This week’s announcement by NASA confirming liquid water flowing on the surface of Mars is big news. Several MIT faculty who study Mars shared their thoughts with Boston.com’s Eric Levenson:
“I’m excited about this,” said Kerri Cahoy, an MIT assistant professor of aeronautics and astronautics who has done research for NASA. “They have made, in my opinion, a milestone step forward.”
J. Taylor Perron, an MIT Associate Professor in the Department of Earth, Atmospheric and Planetary Sciences, has studied the ancient history of water on Mars. The planet’s terrain shows evidence that it once had rivers and lakes, and possibly an ocean, billions of years ago, which have long since dried up.
“The new thing and the exciting thing about this discovery is that liquid water is still flowing now, even though Mars, otherwise, is basically a cold desert,” Perron said. “News like this, that hopefully gets people excited about Mars, is fantastic.”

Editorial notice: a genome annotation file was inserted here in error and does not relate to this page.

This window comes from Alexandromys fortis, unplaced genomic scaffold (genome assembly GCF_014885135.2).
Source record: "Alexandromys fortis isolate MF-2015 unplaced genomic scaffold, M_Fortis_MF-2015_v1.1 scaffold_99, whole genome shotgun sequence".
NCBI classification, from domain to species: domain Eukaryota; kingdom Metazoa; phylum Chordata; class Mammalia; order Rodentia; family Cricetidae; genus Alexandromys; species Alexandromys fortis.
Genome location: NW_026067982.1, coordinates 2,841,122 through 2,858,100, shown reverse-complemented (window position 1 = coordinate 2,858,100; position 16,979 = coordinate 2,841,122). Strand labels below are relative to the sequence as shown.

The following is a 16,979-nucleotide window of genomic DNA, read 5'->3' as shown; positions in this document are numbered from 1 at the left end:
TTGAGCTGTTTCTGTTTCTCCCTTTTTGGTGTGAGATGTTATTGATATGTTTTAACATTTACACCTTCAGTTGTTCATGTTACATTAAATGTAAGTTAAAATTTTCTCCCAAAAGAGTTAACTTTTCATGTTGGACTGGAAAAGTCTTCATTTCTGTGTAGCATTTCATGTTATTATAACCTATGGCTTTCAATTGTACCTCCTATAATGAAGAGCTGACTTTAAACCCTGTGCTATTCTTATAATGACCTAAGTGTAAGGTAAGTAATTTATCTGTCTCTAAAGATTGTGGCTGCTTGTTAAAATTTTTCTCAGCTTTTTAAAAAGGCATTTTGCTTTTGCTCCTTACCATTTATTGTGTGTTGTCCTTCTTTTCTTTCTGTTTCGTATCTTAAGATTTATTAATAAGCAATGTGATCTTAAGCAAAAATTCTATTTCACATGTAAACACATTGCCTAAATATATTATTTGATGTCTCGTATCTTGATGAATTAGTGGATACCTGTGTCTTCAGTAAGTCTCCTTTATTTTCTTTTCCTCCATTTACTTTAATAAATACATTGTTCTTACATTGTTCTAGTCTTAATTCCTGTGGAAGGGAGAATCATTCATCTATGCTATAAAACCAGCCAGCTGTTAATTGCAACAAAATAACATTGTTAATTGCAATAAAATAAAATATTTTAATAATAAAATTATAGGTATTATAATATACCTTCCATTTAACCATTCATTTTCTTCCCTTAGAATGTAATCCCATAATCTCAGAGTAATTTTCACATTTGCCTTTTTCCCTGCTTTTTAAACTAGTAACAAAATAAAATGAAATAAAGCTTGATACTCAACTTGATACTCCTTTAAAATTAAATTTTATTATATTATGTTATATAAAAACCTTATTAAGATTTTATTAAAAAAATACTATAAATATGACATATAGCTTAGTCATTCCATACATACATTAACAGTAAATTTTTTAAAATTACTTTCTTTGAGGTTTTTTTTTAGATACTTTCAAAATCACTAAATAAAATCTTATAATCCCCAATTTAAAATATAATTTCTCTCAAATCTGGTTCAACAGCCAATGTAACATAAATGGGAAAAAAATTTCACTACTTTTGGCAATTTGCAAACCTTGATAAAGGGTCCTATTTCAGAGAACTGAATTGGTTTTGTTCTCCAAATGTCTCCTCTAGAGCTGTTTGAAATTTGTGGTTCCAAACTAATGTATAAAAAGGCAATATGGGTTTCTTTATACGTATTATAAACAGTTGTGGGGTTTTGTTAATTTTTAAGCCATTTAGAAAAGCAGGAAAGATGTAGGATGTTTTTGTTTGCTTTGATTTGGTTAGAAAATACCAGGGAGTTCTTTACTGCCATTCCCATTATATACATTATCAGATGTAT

Ben Weiss, an MIT Professor of Planetary Sciences, has focused his study on Mars’s ancient magnetic field, which died billions of years ago. He and other scientists have hypothesized that the magnetic field’s death is related to the destruction of the planet’s atmosphere and climate.
“This kind of discovery reopens the possibility that Mars is not some kind of dead body,” Weiss said. “To actually see liquid water or at least a brine flowing on the surface, that’s kind of mind-blowing.
Like to learn more? Start with these introductory courses on OCW by Professors Perron and Weiss.
- 12.001 Introduction to Geology, co-taught by Prof. Perron and Prof. Oliver Jagoutz introduces students to geological study through lecture, lab, and fieldwork. The OCW course includes lecture notes, image galleries, and extensive instructor commentary on how they teach this course.
- 12.002 Physics and Chemistry of the Terrestrial Planets, co-taught by Prof. Weiss and Prof. Leigh Royden, introduces the structure, composition, and physical properties of the planets, including Mars.